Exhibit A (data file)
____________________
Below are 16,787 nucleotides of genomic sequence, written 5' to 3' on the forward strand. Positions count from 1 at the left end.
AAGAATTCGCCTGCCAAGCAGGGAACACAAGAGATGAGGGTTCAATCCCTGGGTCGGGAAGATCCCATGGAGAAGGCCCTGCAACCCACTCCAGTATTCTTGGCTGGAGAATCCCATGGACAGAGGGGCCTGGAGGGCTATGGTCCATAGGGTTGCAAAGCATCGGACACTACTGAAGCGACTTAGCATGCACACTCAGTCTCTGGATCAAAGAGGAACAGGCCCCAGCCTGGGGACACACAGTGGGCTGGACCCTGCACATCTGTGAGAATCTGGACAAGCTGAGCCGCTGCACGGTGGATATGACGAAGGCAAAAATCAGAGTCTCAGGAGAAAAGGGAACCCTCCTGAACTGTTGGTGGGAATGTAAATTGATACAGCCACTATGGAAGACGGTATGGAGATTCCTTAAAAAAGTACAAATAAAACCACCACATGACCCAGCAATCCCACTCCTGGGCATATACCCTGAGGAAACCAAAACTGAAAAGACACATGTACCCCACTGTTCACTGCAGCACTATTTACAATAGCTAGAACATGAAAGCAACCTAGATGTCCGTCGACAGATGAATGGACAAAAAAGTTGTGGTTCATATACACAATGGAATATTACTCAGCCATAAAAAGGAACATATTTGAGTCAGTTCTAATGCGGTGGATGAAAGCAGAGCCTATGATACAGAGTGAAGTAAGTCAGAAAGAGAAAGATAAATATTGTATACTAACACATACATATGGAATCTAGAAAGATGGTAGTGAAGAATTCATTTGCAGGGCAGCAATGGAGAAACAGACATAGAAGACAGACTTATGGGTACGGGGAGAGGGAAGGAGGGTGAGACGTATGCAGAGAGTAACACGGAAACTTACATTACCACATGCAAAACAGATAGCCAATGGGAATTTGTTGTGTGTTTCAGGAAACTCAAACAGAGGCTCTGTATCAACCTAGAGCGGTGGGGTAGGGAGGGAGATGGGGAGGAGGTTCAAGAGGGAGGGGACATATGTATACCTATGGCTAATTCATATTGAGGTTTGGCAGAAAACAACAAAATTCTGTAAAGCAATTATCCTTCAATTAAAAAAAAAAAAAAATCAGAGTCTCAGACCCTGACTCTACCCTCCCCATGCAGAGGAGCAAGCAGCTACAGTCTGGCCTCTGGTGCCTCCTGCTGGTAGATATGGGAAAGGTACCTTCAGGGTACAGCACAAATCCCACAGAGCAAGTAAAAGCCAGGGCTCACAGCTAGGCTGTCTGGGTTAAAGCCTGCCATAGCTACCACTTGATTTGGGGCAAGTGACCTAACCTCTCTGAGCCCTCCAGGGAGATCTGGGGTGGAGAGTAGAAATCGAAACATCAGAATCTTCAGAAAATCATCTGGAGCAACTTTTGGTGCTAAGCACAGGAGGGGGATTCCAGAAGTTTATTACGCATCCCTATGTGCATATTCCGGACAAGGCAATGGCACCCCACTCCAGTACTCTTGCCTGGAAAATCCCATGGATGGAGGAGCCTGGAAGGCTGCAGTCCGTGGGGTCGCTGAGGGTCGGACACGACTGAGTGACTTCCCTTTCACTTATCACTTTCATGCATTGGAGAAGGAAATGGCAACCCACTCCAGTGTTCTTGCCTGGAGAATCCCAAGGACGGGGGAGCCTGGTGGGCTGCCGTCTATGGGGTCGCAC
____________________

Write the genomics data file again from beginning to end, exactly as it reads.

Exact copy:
Below are 16,787 nucleotides of genomic sequence, written 5' to 3' on the forward strand. Positions count from 1 at the left end.
AAGAATTCGCCTGCCAAGCAGGGAACACAAGAGATGAGGGTTCAATCCCTGGGTCGGGAAGATCCCATGGAGAAGGCCCTGCAACCCACTCCAGTATTCTTGGCTGGAGAATCCCATGGACAGAGGGGCCTGGAGGGCTATGGTCCATAGGGTTGCAAAGCATCGGACACTACTGAAGCGACTTAGCATGCACACTCAGTCTCTGGATCAAAGAGGAACAGGCCCCAGCCTGGGGACACACAGTGGGCTGGACCCTGCACATCTGTGAGAATCTGGACAAGCTGAGCCGCTGCACGGTGGATATGACGAAGGCAAAAATCAGAGTCTCAGGAGAAAAGGGAACCCTCCTGAACTGTTGGTGGGAATGTAAATTGATACAGCCACTATGGAAGACGGTATGGAGATTCCTTAAAAAAGTACAAATAAAACCACCACATGACCCAGCAATCCCACTCCTGGGCATATACCCTGAGGAAACCAAAACTGAAAAGACACATGTACCCCACTGTTCACTGCAGCACTATTTACAATAGCTAGAACATGAAAGCAACCTAGATGTCCGTCGACAGATGAATGGACAAAAAAGTTGTGGTTCATATACACAATGGAATATTACTCAGCCATAAAAAGGAACATATTTGAGTCAGTTCTAATGCGGTGGATGAAAGCAGAGCCTATGATACAGAGTGAAGTAAGTCAGAAAGAGAAAGATAAATATTGTATACTAACACATACATATGGAATCTAGAAAGATGGTAGTGAAGAATTCATTTGCAGGGCAGCAATGGAGAAACAGACATAGAAGACAGACTTATGGGTACGGGGAGAGGGAAGGAGGGTGAGACGTATGCAGAGAGTAACACGGAAACTTACATTACCACATGCAAAACAGATAGCCAATGGGAATTTGTTGTGTGTTTCAGGAAACTCAAACAGAGGCTCTGTATCAACCTAGAGCGGTGGGGTAGGGAGGGAGATGGGGAGGAGGTTCAAGAGGGAGGGGACATATGTATACCTATGGCTAATTCATATTGAGGTTTGGCAGAAAACAACAAAATTCTGTAAAGCAATTATCCTTCAATTAAAAAAAAAAAAAAATCAGAGTCTCAGACCCTGACTCTACCCTCCCCATGCAGAGGAGCAAGCAGCTACAGTCTGGCCTCTGGTGCCTCCTGCTGGTAGATATGGGAAAGGTACCTTCAGGGTACAGCACAAATCCCACAGAGCAAGTAAAAGCCAGGGCTCACAGCTAGGCTGTCTGGGTTAAAGCCTGCCATAGCTACCACTTGATTTGGGGCAAGTGACCTAACCTCTCTGAGCCCTCCAGGGAGATCTGGGGTGGAGAGTAGAAATCGAAACATCAGAATCTTCAGAAAATCATCTGGAGCAACTTTTGGTGCTAAGCACAGGAGGGGGATTCCAGAAGTTTATTACGCATCCCTATGTGCATATTCCGGACAAGGCAATGGCACCCCACTCCAGTACTCTTGCCTGGAAAATCCCATGGATGGAGGAGCCTGGAAGGCTGCAGTCCGTGGGGTCGCTGAGGGTCGGACACGACTGAGTGACTTCCCTTTCACTTATCACTTTCATGCATTGGAGAAGGAAATGGCAACCCACTCCAGTGTTCTTGCCTGGAGAATCCCAAGGACGGGGGAGCCTGGTGGGCTGCCGTCTATGGGGTCGCAC